This is not a small-scale problem; millions of people struggle with figuring out how to enjoy a healthy sex life following sexual assault. Studies suggest up to 1 in 6 women and 1 in 33 men are survivors of attempted or completed rape, and 1 in 3 women and 1 in 6 men have experienced unwanted sexual contact. Among other challenges, sexual trauma can lead to post-traumatic stress disorder, trust issues and devalued self-worth. But there is one aspect of post-trauma life that we are not talking about nearly enough: How sexual trauma affects survivors’ sex lives.
Survivors’ partners will also likely encounter potential challenges related to trauma, too. How can survivors’ partners approach sex with support? In the wake of my own unsatisfactory responses, I came up with a new goal: Not just to tell sexual partners about my assault, but talk to them about sex, too.
While the following points are particularly important if you have been told about your partner’s history, they are good to keep in mind in all sexual scenarios. After all, a partner may choose not to disclose their history at all, for a variety of reasons. These guidelines worked for me, and they may help others, but approaching sex as a survivor or with a survivor is not one-size-fits-all.
Sex may be more or less triggering depending on a lot of factors — and they might not be what you think. For the past couple of weeks, sexual assault allegations against Supreme Court nominee Brett M. Kavanaugh are all over the news, which can raise the baseline stress level of many survivors. This kind of ongoing story, coming at me everywhere I turn, has made many aspects of my life — work, relationships, sleep — more complicated and challenging, and sex is no exception. As I get a handle on bigger-picture triggers, it is even more important that my partner is patient, respectful and communicative.
Frame your partner’s needs as priorities for all parties. When it comes to sex with a survivor of sexual trauma, their needs have to be centered. Without cultivating an environment in which they can feel relaxed, nobody’s going to have a good time. While everyone is responsible for advocating for themselves in a sexual encounter, partners should work together to meet each other’s needs. One of the best things a previous partner has done for me is always use the term “we” while discussing sexual activity, as in “we can take our time,” “we can do whatever we want,” “we’ll take a break.” He never made me feel as if I was a burden to him.
Ask what a positive encounter will look like. It is not just about what to avoid, it is also about finding positive, pleasurable activities. You can ask questions such as “what will make you feel good?” Or “how will I know if you feel comfortable? What signs should I look for?” Sometimes survivors can slip into an attitude of appeasing, meaning they feel triggered or unsafe and pretend they are enjoying themselves in order to not anger or upset their partner. They may not feel comfortable speaking up in the moment, so rather than setting up a stop-sign system, try a green-light system instead.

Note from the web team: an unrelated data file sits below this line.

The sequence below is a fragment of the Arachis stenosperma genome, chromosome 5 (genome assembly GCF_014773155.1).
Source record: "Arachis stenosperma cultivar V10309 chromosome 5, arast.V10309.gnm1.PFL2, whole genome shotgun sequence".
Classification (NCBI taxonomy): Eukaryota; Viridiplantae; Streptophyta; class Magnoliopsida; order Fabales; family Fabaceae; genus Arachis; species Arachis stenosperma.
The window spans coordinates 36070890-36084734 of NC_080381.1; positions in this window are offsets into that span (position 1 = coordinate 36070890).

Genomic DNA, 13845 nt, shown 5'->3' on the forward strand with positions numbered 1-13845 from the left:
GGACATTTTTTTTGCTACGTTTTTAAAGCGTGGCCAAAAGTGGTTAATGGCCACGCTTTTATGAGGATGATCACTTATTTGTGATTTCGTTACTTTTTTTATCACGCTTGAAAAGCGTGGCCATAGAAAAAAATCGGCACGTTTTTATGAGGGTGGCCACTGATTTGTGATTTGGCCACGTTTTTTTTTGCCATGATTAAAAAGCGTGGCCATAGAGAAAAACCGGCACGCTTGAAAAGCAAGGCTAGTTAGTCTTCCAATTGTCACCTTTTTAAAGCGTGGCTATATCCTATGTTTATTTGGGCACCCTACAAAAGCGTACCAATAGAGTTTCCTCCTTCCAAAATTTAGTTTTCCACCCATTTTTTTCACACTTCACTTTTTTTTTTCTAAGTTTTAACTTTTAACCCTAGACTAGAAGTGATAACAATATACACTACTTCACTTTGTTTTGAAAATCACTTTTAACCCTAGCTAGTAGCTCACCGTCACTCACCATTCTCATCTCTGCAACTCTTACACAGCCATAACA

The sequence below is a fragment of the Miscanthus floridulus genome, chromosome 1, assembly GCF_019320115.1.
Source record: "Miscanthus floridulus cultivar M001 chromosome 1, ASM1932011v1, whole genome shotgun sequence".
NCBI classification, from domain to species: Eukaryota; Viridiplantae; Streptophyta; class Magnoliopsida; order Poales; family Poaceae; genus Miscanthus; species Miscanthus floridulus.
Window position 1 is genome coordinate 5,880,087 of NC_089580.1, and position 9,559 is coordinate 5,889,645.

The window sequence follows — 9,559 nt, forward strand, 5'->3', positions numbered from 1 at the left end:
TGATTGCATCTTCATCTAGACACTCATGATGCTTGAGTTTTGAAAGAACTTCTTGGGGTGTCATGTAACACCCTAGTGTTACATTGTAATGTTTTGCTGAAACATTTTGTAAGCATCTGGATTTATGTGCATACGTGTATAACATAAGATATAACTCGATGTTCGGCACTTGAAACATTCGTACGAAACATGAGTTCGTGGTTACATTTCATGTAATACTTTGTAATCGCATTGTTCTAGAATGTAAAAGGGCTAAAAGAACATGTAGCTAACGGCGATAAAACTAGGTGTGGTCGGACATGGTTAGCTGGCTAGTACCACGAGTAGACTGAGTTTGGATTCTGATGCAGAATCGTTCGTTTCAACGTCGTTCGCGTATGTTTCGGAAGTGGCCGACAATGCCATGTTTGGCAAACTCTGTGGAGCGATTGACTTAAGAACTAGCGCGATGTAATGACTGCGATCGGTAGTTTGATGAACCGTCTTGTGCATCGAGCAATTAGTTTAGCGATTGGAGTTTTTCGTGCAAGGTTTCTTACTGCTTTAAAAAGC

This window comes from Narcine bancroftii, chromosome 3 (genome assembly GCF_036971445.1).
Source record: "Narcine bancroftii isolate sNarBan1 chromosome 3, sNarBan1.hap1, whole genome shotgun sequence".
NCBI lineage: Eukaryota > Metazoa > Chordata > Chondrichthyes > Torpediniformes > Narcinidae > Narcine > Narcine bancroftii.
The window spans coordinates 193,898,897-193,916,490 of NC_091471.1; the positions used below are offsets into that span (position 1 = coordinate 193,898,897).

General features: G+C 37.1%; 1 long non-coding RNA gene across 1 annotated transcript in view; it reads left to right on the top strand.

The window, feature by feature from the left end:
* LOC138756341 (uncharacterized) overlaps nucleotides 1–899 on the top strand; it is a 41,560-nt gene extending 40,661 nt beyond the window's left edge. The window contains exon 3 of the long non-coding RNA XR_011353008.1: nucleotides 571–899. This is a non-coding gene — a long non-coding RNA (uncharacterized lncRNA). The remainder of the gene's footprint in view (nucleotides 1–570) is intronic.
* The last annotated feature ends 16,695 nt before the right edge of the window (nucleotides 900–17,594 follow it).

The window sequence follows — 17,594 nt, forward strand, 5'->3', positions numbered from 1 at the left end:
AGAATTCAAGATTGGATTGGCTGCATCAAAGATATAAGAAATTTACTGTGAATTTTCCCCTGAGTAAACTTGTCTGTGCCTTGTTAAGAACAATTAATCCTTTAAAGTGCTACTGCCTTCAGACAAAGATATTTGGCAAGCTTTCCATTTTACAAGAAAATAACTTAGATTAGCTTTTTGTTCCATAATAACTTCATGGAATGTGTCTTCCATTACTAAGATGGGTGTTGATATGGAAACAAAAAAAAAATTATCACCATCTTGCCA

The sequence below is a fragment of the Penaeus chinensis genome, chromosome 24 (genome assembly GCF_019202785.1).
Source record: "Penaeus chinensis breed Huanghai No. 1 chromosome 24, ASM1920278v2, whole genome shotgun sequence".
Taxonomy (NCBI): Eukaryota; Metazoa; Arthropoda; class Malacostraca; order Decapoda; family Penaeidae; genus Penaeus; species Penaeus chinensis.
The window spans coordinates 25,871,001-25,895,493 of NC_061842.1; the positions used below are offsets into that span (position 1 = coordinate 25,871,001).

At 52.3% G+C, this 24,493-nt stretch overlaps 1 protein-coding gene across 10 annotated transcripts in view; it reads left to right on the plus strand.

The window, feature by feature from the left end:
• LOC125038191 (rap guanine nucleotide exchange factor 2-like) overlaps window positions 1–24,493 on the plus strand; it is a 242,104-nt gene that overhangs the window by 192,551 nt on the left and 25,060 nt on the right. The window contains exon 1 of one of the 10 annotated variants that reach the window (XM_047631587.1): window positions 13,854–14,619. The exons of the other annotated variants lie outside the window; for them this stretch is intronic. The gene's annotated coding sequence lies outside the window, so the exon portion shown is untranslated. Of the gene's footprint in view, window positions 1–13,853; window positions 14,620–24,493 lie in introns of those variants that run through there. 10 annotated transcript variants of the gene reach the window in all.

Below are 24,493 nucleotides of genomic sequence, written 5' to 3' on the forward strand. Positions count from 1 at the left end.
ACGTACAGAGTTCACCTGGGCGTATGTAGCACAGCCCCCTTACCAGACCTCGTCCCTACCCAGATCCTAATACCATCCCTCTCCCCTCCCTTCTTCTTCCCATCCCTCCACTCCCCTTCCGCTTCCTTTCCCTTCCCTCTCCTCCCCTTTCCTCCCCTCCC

Pay attention to your surroundings. While cultivating open communication and comfortable touch are paramount, some survivors have preferences about where or when they have sex. Nighttime or a dark room may be triggering for some, while others would rather not be up against a wall or in an unlocked room. Ask in advance, and do your best to help build this space with them.
Trust them to know what they want. You may assume certain sexual activities would be triggering for a survivor, but each person has their own background and boundaries. Sexual assault survivors have the same range of sexual interests as anybody else: I know survivors who like to be dominated and others who prefer to abstain from sex with their partners altogether. Your partner’s interests and limits may be different from what you would expect.
Ask them how you can help if they are triggered, dissociate or have a panic attack. Although not all survivors have these problems, these might be issues for your partner, and responding to them is important. Some survivors want soothing touch; some want to be alone; some want to be verbally or physically comforted. You will not know unless you ask.
Check in about comfort level and get “yeses” throughout. Consent is not a one-time checkbox, it is a constant conversation. Your partner may want to avoid certain activities that come up, or begin to feel uncomfortable and prefer to pause. It is hard to gauge these things without asking, though, so check in regularly. Sometimes a simple “is this okay?” or “how would you feel about ____?” can suffice.
Know that sex may get easier with time — or it may not (and that is okay, too). If sexual interactions prove difficult to start out, know that they are likely to improve with patience and openness. On the other hand, some survivors will face similar sexual challenges for a very long time, so try to be patient. Rather than worry about the challenges inherent to sex for survivors, reinforce that they are normal. These reactions make sense given survivors’ histories and the body’s natural trauma response.
Eventually I learned to be more intentional about building a healthy sex life as a rape survivor. I have gotten to the point where I am able to communicate my needs, in advance and in the moment, much more effectively than I used to. But my sex life has improved not just because of what I have said but also because I have had partners work with me so I can focus on all the fun parts of sex I was previously too preoccupied to enjoy.